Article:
Having prepared the way by the establishment of large lakes on the North Island for something similar with regard to the South Island, I now
propose to consider the much vexed question of the formation of the Canterbury Plains. I think the subject requires more discussion.
The point to decide is, by what agency the gravels which cover the plains have been spread evenly round the contours of the skirting mountains?
There is little or no difficulty in accounting for the gravels. The rivers traverse ranges of mountains of which the rocks are peculiarly favourable for the formation of gravel, and, given sufficient time, possibly the agencies at present in operation would be sufficient for the production of all the deposit, without calling in the help of more ice. But the distribution of the gravel is the difficulty. Captain Hutton would submerge the whole area, and use the waters of the ocean as the distributing power. If a single marine fossil could be found in the gravels of the plains, this theory might be tenable, but the absence of such evidence in any part of the large area under discussion must, I think, be held to be absolutely fatal to the argument.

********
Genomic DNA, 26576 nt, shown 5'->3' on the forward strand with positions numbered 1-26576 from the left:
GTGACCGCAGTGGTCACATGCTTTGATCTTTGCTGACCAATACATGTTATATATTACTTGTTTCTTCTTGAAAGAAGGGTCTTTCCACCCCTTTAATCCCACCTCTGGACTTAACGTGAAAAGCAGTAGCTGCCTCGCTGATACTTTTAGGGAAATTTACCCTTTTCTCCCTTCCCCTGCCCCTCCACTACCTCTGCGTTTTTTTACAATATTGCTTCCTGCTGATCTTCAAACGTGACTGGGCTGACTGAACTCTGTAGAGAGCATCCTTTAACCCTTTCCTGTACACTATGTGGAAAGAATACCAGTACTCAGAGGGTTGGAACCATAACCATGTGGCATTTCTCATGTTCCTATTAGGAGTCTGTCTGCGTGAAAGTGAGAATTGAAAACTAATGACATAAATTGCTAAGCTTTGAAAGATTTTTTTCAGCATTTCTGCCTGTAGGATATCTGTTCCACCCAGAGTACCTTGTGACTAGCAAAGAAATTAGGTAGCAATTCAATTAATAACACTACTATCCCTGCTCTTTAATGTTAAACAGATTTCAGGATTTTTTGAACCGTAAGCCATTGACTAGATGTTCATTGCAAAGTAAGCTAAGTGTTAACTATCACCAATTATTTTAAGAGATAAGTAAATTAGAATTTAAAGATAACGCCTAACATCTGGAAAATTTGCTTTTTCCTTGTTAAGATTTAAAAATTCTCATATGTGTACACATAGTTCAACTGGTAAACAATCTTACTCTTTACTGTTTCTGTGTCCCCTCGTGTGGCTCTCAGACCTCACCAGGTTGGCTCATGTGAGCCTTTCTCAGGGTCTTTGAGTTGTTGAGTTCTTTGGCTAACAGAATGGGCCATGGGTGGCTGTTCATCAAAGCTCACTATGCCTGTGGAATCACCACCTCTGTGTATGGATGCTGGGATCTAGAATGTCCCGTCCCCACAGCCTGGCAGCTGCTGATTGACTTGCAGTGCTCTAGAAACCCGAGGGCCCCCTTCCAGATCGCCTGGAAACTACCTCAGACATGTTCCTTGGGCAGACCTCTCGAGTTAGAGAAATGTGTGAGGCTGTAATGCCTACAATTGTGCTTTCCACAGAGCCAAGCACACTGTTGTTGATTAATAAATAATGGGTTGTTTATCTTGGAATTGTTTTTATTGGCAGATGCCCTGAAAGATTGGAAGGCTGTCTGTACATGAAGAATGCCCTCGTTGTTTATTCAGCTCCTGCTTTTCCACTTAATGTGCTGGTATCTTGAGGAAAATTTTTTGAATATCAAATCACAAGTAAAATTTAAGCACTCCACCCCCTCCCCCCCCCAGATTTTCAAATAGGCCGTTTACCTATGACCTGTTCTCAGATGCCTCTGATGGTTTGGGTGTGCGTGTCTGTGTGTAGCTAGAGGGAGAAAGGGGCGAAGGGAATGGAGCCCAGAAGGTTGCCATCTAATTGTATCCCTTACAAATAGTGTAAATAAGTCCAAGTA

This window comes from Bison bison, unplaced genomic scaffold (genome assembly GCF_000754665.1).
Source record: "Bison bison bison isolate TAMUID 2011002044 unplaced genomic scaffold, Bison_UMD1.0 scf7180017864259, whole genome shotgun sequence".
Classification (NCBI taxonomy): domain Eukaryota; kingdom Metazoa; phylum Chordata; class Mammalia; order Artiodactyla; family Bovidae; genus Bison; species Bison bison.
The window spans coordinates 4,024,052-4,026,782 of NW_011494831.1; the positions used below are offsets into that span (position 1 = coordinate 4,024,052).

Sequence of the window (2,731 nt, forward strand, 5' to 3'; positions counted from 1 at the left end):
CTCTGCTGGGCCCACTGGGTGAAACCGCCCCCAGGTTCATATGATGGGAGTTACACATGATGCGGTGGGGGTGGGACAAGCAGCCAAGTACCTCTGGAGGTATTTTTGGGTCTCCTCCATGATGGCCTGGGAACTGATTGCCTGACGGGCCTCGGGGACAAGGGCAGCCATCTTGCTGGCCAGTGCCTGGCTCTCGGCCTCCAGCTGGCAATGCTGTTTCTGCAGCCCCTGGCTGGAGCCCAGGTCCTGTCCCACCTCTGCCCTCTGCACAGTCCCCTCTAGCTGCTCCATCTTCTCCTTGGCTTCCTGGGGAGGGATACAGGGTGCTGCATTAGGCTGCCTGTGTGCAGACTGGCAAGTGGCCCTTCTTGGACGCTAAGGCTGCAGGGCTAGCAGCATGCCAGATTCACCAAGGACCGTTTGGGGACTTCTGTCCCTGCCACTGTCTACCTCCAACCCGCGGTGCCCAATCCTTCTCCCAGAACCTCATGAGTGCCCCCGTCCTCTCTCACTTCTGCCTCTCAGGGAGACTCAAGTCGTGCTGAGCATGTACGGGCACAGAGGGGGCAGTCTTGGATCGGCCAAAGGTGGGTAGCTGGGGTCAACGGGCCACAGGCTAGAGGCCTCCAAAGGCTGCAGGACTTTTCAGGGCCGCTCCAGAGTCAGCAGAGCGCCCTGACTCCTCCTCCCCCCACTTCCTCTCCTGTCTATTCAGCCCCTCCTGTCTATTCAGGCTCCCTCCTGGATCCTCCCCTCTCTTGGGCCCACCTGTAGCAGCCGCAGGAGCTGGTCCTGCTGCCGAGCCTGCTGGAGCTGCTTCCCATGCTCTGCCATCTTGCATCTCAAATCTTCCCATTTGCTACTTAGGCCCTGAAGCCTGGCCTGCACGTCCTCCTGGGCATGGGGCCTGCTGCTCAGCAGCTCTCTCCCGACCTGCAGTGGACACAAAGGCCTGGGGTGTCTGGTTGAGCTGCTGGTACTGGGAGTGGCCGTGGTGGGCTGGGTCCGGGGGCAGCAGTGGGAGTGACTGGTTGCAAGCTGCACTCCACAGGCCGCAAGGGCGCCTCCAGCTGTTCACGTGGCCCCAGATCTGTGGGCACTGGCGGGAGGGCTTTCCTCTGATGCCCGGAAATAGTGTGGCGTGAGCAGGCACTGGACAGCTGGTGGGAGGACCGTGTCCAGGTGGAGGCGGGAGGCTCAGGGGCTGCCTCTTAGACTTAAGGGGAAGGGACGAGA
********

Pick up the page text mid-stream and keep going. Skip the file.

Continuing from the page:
That the gravels have been distributed by water there can be no doubt, but rivers will not carry gravel up hill, or create a level beach-mark of gravel round the contours of the bounding hills. Having therefore excluded the action of the sea and of rivers nothing would appear to remain to perform the work but the waters of a lake.
To form the Canterbury Plains into a lake it is necessary to suppose a barrier of high land to the eastward. This is a serious mechanical operation, but not more difficult than it would be to submerge the plains beneath the sea. Let us see what arguments we can find in favour of the proposition.